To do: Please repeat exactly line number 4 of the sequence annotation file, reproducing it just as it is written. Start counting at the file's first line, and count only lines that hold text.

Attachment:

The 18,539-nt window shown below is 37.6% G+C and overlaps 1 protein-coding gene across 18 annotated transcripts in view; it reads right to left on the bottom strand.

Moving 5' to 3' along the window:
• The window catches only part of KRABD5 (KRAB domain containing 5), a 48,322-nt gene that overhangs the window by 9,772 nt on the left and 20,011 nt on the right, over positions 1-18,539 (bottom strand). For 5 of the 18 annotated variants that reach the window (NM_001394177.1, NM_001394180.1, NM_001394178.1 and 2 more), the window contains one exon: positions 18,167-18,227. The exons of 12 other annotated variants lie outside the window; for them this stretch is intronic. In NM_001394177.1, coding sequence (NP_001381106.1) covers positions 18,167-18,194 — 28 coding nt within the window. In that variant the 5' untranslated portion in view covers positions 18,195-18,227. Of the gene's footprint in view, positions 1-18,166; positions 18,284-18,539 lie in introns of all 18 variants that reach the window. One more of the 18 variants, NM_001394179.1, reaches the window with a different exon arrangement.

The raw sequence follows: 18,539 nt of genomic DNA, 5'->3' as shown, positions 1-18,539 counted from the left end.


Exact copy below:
The raw sequence follows: 18,539 nt of genomic DNA, 5'->3' as shown, positions 1-18,539 counted from the left end.